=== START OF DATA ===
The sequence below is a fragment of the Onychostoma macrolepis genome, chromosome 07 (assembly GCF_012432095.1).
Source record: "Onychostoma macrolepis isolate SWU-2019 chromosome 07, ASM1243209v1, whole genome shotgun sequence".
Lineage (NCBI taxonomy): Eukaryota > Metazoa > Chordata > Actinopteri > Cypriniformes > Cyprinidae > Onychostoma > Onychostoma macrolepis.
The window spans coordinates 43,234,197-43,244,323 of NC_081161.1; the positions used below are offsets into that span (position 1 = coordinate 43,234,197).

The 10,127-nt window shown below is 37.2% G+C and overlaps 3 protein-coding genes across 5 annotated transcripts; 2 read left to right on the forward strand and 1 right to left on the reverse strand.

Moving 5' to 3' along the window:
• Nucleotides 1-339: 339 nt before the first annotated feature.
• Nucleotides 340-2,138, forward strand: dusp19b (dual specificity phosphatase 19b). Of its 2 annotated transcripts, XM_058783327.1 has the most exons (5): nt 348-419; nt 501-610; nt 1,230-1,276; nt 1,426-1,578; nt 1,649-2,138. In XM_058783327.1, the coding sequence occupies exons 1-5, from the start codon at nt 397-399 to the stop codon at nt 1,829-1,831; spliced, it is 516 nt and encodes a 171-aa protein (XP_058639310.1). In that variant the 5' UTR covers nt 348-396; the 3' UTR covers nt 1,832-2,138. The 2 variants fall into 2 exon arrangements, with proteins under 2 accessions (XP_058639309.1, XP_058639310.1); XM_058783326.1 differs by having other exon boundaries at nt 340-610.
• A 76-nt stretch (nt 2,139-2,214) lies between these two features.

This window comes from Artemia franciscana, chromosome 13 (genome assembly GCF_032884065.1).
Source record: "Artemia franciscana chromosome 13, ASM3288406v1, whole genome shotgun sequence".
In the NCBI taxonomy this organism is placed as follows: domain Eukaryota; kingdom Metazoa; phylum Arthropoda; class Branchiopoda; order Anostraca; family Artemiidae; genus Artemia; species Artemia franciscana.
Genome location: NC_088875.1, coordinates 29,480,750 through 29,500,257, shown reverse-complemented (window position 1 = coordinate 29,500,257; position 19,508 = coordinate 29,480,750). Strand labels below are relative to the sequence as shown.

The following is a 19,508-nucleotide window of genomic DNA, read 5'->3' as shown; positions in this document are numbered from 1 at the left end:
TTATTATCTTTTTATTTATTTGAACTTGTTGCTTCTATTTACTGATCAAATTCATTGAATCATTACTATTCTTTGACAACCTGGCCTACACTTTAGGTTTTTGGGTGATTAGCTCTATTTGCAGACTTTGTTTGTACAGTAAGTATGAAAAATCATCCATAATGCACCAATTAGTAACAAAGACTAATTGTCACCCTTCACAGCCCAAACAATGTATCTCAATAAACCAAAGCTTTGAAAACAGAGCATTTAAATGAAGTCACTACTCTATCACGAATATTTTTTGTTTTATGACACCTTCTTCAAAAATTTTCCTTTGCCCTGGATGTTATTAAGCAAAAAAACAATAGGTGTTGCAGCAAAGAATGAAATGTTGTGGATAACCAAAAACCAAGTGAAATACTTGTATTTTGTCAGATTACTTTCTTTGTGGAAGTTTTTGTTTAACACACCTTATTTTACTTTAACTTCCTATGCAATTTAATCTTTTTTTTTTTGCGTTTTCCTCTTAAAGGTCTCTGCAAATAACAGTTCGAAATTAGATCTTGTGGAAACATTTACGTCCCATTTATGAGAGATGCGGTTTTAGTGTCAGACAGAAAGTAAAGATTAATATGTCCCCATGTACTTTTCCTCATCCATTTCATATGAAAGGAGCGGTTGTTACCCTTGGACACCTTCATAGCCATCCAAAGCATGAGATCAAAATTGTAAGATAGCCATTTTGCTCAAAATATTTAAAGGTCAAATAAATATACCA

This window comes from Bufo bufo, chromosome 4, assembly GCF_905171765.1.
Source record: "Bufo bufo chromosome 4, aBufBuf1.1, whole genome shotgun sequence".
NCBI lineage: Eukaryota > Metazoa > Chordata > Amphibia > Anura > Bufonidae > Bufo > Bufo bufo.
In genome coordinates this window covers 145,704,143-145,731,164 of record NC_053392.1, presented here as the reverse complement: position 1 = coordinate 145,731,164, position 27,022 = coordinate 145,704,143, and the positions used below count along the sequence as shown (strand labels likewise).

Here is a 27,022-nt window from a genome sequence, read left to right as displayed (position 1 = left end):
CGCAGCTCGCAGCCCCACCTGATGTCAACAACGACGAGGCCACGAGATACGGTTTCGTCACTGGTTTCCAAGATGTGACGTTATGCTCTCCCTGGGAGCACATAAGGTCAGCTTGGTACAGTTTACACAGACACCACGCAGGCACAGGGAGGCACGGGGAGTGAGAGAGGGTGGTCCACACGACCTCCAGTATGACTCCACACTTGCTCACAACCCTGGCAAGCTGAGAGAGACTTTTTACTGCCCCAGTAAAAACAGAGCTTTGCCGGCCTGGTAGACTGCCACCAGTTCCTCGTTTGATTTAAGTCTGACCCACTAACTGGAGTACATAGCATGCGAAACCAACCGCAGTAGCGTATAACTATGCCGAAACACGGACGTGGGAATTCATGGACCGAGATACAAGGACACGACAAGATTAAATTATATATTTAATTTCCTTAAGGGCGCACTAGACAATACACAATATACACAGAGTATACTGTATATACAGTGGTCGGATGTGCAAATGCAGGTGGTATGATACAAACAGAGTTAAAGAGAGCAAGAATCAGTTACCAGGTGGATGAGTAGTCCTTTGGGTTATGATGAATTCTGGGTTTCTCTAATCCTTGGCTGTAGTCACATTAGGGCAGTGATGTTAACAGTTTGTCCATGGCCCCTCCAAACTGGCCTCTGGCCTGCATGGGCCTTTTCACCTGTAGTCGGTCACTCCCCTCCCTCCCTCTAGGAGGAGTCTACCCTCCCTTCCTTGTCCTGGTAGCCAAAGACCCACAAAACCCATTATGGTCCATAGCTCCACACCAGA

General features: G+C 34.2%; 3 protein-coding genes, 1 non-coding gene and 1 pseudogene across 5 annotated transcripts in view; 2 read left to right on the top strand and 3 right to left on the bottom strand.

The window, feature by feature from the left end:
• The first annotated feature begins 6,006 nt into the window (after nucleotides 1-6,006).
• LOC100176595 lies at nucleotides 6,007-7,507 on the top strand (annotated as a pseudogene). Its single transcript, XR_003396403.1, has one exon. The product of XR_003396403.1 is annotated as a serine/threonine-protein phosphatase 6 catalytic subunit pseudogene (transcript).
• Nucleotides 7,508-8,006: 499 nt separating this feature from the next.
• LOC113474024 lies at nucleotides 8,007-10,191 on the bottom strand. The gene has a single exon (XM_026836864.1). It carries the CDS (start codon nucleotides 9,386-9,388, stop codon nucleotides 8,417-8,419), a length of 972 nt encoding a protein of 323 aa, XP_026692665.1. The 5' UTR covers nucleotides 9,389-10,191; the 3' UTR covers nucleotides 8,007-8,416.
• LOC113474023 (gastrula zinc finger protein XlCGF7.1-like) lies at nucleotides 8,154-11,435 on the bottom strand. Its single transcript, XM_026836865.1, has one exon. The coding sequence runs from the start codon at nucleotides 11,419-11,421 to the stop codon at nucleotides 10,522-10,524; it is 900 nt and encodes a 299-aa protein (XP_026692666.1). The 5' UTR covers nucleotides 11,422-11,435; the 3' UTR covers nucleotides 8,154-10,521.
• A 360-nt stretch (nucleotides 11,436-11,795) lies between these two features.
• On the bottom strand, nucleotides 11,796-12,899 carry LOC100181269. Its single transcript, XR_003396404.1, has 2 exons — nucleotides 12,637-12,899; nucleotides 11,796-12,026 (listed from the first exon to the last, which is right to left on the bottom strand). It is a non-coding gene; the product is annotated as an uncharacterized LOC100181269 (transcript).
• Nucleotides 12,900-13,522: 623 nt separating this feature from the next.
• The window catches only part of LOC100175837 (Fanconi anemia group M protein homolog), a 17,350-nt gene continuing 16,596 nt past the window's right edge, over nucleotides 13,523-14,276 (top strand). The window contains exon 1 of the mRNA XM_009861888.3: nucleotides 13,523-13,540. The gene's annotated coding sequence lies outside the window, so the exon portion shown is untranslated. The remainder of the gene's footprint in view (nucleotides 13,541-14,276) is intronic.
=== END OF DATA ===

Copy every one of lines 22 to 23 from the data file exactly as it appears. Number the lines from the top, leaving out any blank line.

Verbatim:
General features: G+C 34.2%; 3 protein-coding genes, 1 non-coding gene and 1 pseudogene across 5 annotated transcripts in view; 2 read left to right on the top strand and 3 right to left on the bottom strand.

The window, feature by feature from the left end: